Searchable abstracts of presentations at key conferences in endocrinology
Endocrine Abstracts (2008) 16 P677

Steroid receptors

High level of different dietary fat modifies protein androgen receptors level in rat prostate tissues

Olga Jabłon´ska1, Joanna Gromadzka-Ostrowska1 & Alicja Rembiszewska2


1Faculty of Human Nutrition and Consumer Sciences, University of Life Sciences, Faculty of Human Nutrition and Consumer Sciences, Warsaw, Poland; 2Division of Molecular Path, Institute of Oncology, Division of Molecular Path, Warsaw, Poland.

The aim of the study was to determine the effect of high-fat diets and dietary fatty acids composition on nuclear androgen receptors protein levels (AR) in rat ventral prostate epithelial and stroma part.

The study was conducted on 30 male Wistar rats with initial body mass 250±10 g, divided into five groups fed four experimental and one reference diets during three weeks. Experimental semi-synthetic, high-fat (20% w/w) diets were as follows: diet A contained grapes-seed oil reach in PUFA n-6, diet B – lard reach in SFA, diet C – rapeseed oil reach in MUFA n-9 and diet D – fish oil reach in PUFA n-3. Reference rat group (E) was fed low-fat (3% w/w) standard pellets. Animals were kept in individual cages under a 12:12 h light:dark regime, with free access to food and water. After experiment, rats were anesthetized by peritoneal Thiopental injection and sacrificed by cardiac puncture. The ventral prostate was dissected out and immediately fixed in 10% formalin and stored in paraffin blocks. All procedures were approved by the Local Animal Care and Use Committee in Warsaw. AR in rat prostate tissues were determined by immunohistochemisty using polyclonal antibody (PC-167, Calbiochem).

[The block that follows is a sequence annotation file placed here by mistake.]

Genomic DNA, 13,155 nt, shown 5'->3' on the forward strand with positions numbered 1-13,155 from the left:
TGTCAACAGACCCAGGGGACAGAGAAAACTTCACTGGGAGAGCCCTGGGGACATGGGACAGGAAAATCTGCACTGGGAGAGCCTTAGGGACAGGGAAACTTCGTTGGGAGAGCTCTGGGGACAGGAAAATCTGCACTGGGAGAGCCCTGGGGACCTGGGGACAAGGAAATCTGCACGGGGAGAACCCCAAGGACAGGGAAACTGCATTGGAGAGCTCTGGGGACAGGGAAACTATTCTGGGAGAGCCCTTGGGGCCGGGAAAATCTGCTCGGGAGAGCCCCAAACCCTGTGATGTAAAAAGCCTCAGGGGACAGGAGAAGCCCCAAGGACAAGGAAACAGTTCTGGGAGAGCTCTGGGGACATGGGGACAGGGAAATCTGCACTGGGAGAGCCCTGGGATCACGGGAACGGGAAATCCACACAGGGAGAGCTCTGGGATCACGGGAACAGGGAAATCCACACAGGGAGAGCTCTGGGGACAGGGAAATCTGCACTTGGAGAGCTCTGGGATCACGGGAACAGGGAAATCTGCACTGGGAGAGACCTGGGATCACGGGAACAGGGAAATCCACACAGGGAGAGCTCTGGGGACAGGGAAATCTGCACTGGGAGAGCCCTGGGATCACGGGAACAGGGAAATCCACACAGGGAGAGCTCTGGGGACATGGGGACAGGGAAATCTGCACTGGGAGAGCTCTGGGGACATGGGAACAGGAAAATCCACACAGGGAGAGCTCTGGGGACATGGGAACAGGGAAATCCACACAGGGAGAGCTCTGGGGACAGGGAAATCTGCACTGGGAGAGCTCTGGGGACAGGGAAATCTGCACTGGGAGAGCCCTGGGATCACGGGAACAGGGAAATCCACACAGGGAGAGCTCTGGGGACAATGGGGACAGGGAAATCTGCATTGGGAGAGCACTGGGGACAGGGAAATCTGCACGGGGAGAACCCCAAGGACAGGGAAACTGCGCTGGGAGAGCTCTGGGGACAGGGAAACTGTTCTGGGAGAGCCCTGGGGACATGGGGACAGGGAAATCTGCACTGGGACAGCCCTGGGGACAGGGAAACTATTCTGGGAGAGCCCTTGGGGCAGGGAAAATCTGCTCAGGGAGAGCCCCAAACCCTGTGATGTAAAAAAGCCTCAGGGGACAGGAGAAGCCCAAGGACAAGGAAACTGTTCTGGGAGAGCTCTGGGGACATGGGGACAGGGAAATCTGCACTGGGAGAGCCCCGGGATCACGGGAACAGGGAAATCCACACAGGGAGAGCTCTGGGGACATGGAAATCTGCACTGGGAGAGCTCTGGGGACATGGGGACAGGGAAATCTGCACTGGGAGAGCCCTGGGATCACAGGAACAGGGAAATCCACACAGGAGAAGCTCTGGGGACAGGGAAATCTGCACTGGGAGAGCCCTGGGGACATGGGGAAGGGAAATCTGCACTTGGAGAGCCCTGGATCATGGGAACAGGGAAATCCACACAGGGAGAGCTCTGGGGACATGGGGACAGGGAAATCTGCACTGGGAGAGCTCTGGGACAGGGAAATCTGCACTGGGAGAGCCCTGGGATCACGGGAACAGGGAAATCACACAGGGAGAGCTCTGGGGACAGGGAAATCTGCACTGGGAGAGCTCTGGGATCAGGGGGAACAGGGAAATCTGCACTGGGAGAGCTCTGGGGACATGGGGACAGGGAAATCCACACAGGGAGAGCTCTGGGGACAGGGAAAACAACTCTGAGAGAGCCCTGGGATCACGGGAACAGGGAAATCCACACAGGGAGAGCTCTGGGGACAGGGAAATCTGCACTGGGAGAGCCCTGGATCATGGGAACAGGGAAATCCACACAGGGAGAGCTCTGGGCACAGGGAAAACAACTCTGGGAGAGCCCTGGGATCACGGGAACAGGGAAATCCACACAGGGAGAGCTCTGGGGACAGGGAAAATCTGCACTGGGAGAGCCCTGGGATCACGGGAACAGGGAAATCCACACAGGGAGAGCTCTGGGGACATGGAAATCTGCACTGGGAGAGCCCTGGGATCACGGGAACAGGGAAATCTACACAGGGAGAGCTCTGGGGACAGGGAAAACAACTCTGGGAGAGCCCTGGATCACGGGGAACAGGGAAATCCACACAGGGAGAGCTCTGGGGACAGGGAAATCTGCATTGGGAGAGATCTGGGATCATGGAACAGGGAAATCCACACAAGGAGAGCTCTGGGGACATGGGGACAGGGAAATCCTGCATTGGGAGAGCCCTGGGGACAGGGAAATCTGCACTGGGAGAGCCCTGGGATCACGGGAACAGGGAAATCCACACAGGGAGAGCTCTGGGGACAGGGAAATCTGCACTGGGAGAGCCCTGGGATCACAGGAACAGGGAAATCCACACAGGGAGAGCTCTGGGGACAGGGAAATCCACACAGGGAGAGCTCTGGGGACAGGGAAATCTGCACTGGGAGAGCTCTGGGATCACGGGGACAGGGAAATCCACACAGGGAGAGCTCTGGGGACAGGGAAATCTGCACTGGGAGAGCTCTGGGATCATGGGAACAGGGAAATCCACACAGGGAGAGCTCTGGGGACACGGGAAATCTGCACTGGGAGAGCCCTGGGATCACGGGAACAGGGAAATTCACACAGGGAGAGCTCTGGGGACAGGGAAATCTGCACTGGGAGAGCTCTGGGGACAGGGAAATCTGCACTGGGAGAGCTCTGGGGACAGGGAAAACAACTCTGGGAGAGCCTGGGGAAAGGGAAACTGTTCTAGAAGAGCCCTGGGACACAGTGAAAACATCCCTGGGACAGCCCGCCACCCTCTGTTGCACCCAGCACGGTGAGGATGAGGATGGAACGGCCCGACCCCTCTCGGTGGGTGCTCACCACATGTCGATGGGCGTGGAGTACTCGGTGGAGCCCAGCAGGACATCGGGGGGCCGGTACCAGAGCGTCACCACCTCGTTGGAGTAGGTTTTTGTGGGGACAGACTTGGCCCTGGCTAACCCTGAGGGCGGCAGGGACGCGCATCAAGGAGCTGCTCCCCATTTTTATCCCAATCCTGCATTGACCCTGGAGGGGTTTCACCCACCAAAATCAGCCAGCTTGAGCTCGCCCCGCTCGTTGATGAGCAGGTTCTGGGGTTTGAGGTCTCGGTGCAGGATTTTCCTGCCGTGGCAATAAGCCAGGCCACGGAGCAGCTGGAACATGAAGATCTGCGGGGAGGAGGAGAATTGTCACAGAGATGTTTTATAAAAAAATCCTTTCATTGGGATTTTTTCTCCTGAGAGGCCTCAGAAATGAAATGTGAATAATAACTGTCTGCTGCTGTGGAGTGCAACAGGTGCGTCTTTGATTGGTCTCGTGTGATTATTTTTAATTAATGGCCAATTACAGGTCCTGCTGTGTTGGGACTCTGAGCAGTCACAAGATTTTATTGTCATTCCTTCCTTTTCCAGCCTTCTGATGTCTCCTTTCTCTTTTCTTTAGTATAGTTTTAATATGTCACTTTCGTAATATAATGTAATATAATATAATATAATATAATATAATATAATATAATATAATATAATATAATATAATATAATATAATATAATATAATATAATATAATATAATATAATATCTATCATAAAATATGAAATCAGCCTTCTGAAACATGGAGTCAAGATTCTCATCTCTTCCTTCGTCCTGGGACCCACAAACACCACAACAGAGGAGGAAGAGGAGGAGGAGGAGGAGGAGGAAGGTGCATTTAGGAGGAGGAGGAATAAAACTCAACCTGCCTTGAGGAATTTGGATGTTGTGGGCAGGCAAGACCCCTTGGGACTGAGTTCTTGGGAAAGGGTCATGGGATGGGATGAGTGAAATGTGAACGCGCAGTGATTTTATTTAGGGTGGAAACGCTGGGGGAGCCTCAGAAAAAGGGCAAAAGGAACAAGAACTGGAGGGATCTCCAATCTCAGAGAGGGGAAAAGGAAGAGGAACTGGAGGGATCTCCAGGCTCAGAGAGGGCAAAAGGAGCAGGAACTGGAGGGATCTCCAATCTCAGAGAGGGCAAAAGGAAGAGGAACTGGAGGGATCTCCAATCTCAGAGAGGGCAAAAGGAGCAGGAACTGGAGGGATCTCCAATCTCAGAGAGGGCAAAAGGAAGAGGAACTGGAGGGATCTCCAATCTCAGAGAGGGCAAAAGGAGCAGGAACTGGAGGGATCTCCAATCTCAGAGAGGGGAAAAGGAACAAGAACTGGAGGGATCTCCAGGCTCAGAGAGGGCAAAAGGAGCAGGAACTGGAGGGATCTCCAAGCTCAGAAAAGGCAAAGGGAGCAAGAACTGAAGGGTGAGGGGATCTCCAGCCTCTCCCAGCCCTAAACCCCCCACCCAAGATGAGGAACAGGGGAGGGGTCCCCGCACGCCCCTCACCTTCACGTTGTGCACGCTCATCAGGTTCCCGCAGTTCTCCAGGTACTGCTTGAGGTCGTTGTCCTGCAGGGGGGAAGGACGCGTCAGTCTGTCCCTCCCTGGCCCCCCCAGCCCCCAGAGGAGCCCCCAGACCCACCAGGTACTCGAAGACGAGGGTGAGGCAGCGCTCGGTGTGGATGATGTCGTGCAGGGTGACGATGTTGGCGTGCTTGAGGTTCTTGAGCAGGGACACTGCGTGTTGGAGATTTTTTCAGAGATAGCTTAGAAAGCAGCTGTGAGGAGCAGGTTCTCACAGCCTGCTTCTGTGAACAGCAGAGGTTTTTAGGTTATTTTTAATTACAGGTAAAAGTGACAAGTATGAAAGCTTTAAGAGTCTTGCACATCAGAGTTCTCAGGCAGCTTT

Obtained results showed statistically significant influence (P≤0.001) of dietary fat type on AR in prostate parts. In all experimental groups in comparison to reference group we observed a significantlly lower AR in epithelial part, whereas in stromal part no significant AR changes between all dietary groups were found. Moveover, in group B in comparison to A, C and D groups the highest AR in epithelial parts were stated.

To sumarize, it seems that consumption of high-fat diets can induce protein AR degradation or modify AR gene expression in rat ventral prostate epithelium and that high consumption of SFA increases AR in this prostate tissue.

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